Ruben Salazar Park
Laguna Park, now Ruben Salazar Park, was the terminus of the 1970 Chicano Moratorium march and the site where protesters and law enforcement first clashed.
On September 17, 1970, East Los Angeles's Laguna Park was renamed in honor of noted journalist Ruben Salazar, one of three individuals killed during the National Chicano Moratorium march on August 29, 1970.
Nearly 30,000 people marched that day from rotesters began the march on East Third Street in front of the East Los Angeles Civic Center (Civic Center) to Laguna Park in protest of the disproportionate number of Chicanxs who were dying in the Vietnam War.
Los Angeles County originally purchased the land for the park from Cedars of Lebanon Hospital in 1938. It was subsequently renamed Laguna Park in 1940 and has since grown to include basketball courts, a baseball diamond, tennis courts, a community center with a computer lab, and a senior center.
Laguna Park was a natural fit for memorializing Ruben Salazar because it was the gathering place at the end of the Chicano Moratorium route and the site where civil unrest first broke out. The LA County Sheriff’s Department, hearing reports of petty theft at the nearby Green Mill Liquor Store, forcefully entered the park in search of the suspects and declared the peaceful and festive rally to be an unlawful assembly. The situation quickly escalated, resulting in over a hundred arrests, dozens of injuries, and three deaths, including Ruben Salazar, Angel (José) Diaz, and young Brown Beret Lyn Ward.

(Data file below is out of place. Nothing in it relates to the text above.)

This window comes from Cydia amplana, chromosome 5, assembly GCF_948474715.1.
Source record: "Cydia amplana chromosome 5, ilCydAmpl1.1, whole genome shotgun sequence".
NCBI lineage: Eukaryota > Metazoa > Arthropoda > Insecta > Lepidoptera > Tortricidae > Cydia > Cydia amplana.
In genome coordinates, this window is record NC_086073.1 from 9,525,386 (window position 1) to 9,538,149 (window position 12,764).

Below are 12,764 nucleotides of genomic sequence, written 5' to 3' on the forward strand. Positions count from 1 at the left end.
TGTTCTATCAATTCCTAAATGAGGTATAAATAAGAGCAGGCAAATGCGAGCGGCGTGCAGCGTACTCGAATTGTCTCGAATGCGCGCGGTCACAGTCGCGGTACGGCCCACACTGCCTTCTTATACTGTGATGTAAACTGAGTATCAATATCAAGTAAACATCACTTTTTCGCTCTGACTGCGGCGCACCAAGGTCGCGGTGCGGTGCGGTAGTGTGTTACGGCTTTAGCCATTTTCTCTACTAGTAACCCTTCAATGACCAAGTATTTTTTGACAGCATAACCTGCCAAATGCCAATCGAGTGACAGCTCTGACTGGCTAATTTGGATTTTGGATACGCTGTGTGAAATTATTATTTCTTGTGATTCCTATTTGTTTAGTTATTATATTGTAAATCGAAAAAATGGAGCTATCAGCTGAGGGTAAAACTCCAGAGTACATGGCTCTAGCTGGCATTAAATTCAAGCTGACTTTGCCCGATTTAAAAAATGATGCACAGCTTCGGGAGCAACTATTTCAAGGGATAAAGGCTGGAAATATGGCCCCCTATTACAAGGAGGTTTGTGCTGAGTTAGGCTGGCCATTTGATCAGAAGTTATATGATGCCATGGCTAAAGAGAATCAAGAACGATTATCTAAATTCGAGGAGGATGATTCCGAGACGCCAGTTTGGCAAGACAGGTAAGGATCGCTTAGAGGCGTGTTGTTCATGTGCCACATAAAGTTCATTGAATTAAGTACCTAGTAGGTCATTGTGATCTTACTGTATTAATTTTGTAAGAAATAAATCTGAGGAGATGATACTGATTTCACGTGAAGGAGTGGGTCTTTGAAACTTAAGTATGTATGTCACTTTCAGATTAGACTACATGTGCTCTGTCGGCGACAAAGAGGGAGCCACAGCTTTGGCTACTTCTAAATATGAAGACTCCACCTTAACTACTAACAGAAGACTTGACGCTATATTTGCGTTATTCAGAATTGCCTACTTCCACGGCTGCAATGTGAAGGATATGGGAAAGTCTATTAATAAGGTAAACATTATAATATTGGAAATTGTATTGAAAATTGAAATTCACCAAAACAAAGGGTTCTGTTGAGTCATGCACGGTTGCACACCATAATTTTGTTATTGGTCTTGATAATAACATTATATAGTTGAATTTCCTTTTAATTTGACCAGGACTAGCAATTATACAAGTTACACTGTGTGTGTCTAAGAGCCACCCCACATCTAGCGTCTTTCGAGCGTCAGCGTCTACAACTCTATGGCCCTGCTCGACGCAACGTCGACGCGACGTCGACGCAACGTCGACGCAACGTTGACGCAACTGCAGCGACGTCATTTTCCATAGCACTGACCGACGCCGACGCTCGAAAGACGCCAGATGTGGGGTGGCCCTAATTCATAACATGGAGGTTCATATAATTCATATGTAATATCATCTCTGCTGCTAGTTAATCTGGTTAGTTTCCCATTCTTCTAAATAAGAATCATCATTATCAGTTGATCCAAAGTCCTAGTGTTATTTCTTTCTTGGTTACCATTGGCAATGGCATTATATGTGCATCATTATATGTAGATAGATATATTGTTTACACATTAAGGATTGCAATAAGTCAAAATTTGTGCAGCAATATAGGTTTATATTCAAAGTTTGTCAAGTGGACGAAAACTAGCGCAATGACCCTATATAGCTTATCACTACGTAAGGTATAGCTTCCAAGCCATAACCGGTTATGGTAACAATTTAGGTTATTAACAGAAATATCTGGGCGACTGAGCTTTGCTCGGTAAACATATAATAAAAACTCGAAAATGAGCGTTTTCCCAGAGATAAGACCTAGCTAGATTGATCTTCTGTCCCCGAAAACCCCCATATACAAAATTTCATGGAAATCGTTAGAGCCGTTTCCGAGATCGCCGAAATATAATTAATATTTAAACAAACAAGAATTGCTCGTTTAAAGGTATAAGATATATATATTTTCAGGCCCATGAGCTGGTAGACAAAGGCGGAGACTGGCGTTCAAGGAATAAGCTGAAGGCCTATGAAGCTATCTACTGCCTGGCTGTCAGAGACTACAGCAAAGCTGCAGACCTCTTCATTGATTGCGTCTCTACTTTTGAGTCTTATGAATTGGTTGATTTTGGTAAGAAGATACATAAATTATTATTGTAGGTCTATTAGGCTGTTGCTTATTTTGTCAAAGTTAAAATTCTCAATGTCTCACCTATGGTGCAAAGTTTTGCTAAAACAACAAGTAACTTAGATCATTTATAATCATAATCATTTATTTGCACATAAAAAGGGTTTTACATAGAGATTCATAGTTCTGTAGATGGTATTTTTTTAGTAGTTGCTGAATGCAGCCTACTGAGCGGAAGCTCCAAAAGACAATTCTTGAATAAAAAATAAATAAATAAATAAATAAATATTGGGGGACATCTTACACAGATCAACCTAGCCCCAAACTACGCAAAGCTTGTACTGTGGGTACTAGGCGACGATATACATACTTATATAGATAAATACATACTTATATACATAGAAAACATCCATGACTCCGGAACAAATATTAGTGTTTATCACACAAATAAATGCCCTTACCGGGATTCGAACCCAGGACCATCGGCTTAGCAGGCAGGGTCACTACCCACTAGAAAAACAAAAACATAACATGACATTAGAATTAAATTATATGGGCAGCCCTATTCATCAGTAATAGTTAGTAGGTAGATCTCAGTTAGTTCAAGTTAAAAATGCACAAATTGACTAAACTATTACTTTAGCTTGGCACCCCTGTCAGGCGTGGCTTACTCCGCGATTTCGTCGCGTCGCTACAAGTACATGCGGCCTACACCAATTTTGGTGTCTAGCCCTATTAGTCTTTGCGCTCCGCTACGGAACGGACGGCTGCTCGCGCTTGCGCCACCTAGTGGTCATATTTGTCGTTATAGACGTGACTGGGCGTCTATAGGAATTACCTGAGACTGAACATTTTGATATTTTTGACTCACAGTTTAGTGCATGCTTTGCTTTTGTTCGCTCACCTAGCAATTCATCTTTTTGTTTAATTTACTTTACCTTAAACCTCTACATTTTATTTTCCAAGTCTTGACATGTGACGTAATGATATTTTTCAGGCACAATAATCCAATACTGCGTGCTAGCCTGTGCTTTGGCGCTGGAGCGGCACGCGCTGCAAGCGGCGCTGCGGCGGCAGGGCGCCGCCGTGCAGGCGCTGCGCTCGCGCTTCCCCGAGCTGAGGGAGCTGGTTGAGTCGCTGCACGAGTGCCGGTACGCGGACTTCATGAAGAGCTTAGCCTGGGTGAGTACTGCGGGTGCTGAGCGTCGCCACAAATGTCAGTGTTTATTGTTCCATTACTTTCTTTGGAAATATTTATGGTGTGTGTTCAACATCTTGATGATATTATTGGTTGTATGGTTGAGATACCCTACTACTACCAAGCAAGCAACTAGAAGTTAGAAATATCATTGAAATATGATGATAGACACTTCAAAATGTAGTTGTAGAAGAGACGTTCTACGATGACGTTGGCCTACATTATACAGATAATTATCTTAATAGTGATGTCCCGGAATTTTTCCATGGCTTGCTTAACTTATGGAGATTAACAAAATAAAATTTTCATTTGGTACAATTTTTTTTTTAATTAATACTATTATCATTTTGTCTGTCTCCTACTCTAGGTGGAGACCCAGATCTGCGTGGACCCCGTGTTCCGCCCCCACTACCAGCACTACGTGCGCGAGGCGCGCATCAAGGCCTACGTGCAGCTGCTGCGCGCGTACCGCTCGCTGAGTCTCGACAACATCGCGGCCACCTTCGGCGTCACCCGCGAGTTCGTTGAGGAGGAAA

Salazar Park continues to provide a variety of services to the local Latinx community. Today, it is well-known for the 2001 mural by Paul Botello, The Wall That Speaks, Sings, and Shouts. Located on a wall of the recreation center, the mural was commissioned by Mexican norteño band Los Tigres del Norte and portrays themes of resistance, immigration, scientific advances, family life, and key historical figures within the Chicanx community. The mural also includes a tribute to Salazar himself.
On August 29, 2014, the County dedicated a plaque at the site in honor of Ruben Salazar.